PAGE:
Retinal migraine

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Editor-In-Chief: C. Michael Gibson, M.S., M.D. [1] Associate Editor(s)-in-Chief: Jyostna Chouturi, M.B.B.S [2]

Overview

Retinal migraine (also known as ophthalmic migraine, visual migraine and ocular migraine) is a retinal disease often accompanied by migraine headache and typically affects only one eye. It is caused by an infarct or vascular spasm in or behind the affected eye.

The terms "retinal migraine" and "ocular migraine" are often confused with an abnormal condition in the brain (cortical spreading depression) that may cause similar symptoms such as scintillating scotoma affecting vision in both eyes, also associated with migraine headaches.

Symptoms

Retinal migraine is associated with transient monocular visual loss (scotoma) in one eye lasting less than one hour.[1] During some episodes, the visual loss may occur with no headache and at other times throbbing headache on the same side of the head as the visual loss may occur, accompanied by severe light sensitivity and/or nausea. Visual loss tends to affect the entire monocular visual field of one eye, not both eyes. After each episode, normal vision returns.

It may be difficult to read and dangerous to drive a vehicle while retinal migraine symptoms are present.

Retinal migraine is a different disease than scintillating scotoma, which is a visual anomaly caused by spreading depression in the occipital cortex at the back of the brain, not in the eyes nor any component thereof.[2][dead link] Unlike in retinal migraine, a scintillating scotoma involves repeated bouts of temporary diminished vision or blindness and affects vision from both eyes, upon which sufferers may see flashes of light, zigzagging patterns, blind spots, or shimmering spots or stars.[3]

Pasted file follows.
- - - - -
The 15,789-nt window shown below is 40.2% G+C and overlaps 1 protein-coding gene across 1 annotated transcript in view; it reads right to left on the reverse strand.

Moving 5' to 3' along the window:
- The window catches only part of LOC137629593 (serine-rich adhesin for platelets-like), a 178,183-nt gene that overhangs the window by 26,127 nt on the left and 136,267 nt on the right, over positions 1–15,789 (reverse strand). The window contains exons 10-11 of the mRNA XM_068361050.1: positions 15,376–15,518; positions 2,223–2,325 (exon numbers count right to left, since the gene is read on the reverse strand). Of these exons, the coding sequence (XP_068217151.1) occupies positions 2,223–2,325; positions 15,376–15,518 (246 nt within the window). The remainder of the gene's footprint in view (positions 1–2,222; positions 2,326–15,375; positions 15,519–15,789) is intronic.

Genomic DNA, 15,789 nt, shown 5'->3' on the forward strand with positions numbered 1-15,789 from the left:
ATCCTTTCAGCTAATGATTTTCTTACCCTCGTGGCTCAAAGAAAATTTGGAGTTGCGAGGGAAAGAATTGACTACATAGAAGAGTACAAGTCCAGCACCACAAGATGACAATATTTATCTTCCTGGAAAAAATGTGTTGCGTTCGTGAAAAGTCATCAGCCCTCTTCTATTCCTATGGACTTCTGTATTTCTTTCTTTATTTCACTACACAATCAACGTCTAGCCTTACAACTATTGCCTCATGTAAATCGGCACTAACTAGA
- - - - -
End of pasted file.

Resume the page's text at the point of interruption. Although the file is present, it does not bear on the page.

Diagnosis

The medical exam should rule out any underlying causes, such as blood clot, stroke, pituitary tumor, or detached retina. A normal retina exam is consistent with retinal migraine.[4]

Treatment

Treatment depends on identifying behavior that triggers migraine such as stress, sleep deprivation, skipped meals, food sensitivities, or specific activities. Medicines used to treat retinal migraines include aspirin, other NSAIDS, and medicines that reduce high blood pressure.[4]

Prognosis

In general, the prognosis for retinal migraine is similar to that of migraine headache with typical aura. As the true incidence of retinal migraine is unknown, it is uncertain whether there is a higher incidence of permanent neuroretinal injury. The visual field data suggests that there is a higher incidence of end arteriolar distribution infarction and a higher incidence of permanent visual field defects in retinal migraine than in clinically manifest cerebral infarctions in migraine with aura. One study suggests that more than half of reported recurrent cases of retinal migraine subsequently experienced permanent visual loss in that eye from infarcts.[1] An infarction in the retina, however, is usually apparent to the patient.[5]

See also

References

  1. 1.0 1.1 Grosberg BM, Solomon S, Lipton RB (August 2005). "Retinal migraine". Curr Pain Headache Rep. 9 (4): 268–71. doi:10.1007/s11916-005-0035-2. PMID 16004843.
  2. "imigraine.net". imigraine.net. Retrieved 24 June 2015.
  3. "https://www.ohiohealth.com/theme_of_focus/clinical_focus_concept/ocular_migraine__when_to_seek_help/". Ohio Health. Retrieved 12 February 2015. External link in |title= (help)
  4. 4.0 4.1 "Ocular Migraines - All About Retinal and Ocular Migraines". About.com Headaches & Migraines. Retrieved 24 June 2015.
  5. "Retinal Migraine" by Todd Troost

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